Given your modulation rates, it sounds like you're getting about the capacity one could expect.
First: The modulation rate is the data rate of the wireless link itself, NOT the data rate you can expect to see with payload. 802.11 has a very high amount of overhead in the protocol, and my personal rule of thumb has always been that you can expect to see roughly half of the modulated rate as payload rate... (this is an overly-conservative estimate, but it served me well back when I had to deal with wireless services on a regular basis).
Second: WiFi is half-duplex. Simply put, the 150Mbps of modulated throughput must be shared between upload and download streams. So you could get 100% up / 0% down, 60%up / 40% down, 30%up/70% down, etc. This applies to both the actual throughput with overhead and the payload throughput rate... meaning that if you can expect ~80Mbps of payload throughput, then that 80 gets shared between up/down.
Third: TCP generates ACK packets as a part of its functionality, and this traffic can become non-trivial when a lot of throughput is being transferred. Basically, as the upload speed goes up, so too will the downstream traffic of ACK packets from the server.
Fourth: Wireless doesn't actually share bandwidth in throughput rates - it shares in time slices. This means that you won't get as much throughput if there are lots of small packets (like ACK packets) going through your network. It would be like contracting a cargo ship to send one car. The ship is going to charge the same amount to sail whether you put one car on it or fill it to capacity. What this means is that the ACKs are taking away more capacity than their size would seem to do. (this is actually just normal, but it's a factor)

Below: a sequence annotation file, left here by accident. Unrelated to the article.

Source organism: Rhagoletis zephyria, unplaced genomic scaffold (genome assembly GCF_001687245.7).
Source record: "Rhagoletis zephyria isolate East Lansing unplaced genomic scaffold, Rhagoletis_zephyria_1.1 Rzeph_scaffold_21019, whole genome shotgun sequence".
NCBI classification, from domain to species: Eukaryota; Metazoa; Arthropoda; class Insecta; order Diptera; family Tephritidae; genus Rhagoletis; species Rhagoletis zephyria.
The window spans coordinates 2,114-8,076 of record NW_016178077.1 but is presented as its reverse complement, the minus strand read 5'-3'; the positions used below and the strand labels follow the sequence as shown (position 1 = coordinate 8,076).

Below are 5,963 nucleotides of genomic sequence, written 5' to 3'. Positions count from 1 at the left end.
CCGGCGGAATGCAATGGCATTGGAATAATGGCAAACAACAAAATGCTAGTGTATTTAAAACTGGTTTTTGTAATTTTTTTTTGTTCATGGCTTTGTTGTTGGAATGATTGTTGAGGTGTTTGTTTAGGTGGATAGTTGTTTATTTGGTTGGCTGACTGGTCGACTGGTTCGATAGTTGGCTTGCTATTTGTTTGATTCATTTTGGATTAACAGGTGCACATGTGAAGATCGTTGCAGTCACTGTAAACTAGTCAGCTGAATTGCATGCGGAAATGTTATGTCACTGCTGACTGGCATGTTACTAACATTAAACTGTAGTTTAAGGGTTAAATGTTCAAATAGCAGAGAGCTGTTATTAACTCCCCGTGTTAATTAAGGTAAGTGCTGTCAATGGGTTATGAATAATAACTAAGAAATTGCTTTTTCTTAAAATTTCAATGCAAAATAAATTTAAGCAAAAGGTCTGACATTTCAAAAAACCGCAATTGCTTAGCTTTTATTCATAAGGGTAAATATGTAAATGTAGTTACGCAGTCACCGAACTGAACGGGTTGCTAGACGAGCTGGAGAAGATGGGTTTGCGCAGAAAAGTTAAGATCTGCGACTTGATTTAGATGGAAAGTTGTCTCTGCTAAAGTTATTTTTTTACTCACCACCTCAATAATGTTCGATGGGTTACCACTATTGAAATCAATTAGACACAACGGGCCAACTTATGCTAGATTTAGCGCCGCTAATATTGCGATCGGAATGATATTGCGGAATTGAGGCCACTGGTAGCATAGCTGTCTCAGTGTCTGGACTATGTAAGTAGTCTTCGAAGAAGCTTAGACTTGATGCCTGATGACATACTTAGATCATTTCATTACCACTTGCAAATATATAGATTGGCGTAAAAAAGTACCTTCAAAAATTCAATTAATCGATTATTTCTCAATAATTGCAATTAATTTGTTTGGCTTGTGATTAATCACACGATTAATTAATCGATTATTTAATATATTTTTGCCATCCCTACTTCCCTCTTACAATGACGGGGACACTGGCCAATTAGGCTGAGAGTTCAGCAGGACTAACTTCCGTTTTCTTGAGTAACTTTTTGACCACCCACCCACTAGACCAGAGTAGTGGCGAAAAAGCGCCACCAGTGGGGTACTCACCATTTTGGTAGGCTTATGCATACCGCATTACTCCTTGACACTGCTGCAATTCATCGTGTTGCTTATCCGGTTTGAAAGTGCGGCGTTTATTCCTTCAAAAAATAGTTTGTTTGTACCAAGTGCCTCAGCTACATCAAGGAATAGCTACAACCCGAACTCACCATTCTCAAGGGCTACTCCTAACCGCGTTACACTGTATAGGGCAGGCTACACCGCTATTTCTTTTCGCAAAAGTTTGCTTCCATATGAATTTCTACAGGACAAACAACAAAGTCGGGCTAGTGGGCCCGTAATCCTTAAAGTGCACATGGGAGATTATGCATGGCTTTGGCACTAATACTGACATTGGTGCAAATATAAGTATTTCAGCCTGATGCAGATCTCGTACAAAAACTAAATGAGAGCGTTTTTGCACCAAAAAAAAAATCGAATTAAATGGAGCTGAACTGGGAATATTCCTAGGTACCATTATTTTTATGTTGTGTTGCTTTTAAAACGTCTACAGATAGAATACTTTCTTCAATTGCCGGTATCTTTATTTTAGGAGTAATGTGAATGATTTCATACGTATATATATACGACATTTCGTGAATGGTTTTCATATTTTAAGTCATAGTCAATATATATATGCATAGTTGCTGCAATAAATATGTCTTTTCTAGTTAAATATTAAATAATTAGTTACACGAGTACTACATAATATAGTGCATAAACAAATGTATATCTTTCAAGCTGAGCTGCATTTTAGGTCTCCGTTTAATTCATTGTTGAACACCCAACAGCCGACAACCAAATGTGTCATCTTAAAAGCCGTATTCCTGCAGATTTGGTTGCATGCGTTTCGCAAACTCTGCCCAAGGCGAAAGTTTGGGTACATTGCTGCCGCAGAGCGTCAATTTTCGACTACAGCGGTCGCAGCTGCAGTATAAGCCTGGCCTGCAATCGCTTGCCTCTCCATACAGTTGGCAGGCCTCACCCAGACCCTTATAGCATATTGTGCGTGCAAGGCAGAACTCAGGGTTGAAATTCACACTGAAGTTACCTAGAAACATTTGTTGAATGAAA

Fifth: I don't have the data to determine this from your situation, but I wanted to share this as another factor - given the time sharing situation, it means that any wireless client with a poor modulation rate can diminish the capacity of an entire AP. Whenever the slower client gets its turn, it takes longer to transmit the same amount of data than a faster client would do. So a slow client is taking up the same amount of time but transferring less data -> max throughput in payload gets decreased.
Sixth: The capacity of the AP is shared between all clients. (this seems obvious but I wanted to enumerate it as a consideration). Even though each client may be modulated at 150Mbps, they must all share the same time slices. It's not quite as simple as saying "the capacity of the AP is the same as the slowest client" or saying "the capacity is the same as the fastest client." It just depends on which clients are active and which aren't, and how much capacity they're attempting to use.
All this is to say that getting ~90Mbps of throughput on a WAP that's modulating 150Mbps links seems fair to me. I see these are 5Ghz band radios. If your RF environment is relatively clear, you could try bumping up the channel width to get 300Mbps mod rates.
When given a spoon,
you should not cling to your fork.
The soup will get cold.